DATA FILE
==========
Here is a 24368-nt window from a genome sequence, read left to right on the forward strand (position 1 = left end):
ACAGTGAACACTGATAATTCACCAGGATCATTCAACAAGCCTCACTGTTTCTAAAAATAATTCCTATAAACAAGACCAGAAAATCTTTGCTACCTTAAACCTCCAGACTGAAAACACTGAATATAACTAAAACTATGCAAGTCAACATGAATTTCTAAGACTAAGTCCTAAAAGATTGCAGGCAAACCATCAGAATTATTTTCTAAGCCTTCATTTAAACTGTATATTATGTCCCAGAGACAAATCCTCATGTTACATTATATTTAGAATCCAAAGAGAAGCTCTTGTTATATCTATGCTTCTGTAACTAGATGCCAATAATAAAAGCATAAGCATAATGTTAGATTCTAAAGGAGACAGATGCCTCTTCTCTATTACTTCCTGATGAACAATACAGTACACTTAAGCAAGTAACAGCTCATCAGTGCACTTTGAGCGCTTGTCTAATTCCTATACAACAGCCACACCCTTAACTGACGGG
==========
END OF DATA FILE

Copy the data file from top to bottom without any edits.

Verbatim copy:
Here is a 24368-nt window from a genome sequence, read left to right on the forward strand (position 1 = left end):
ACAGTGAACACTGATAATTCACCAGGATCATTCAACAAGCCTCACTGTTTCTAAAAATAATTCCTATAAACAAGACCAGAAAATCTTTGCTACCTTAAACCTCCAGACTGAAAACACTGAATATAACTAAAACTATGCAAGTCAACATGAATTTCTAAGACTAAGTCCTAAAAGATTGCAGGCAAACCATCAGAATTATTTTCTAAGCCTTCATTTAAACTGTATATTATGTCCCAGAGACAAATCCTCATGTTACATTATATTTAGAATCCAAAGAGAAGCTCTTGTTATATCTATGCTTCTGTAACTAGATGCCAATAATAAAAGCATAAGCATAATGTTAGATTCTAAAGGAGACAGATGCCTCTTCTCTATTACTTCCTGATGAACAATACAGTACACTTAAGCAAGTAACAGCTCATCAGTGCACTTTGAGCGCTTGTCTAATTCCTATACAACAGCCACACCCTTAACTGACGGG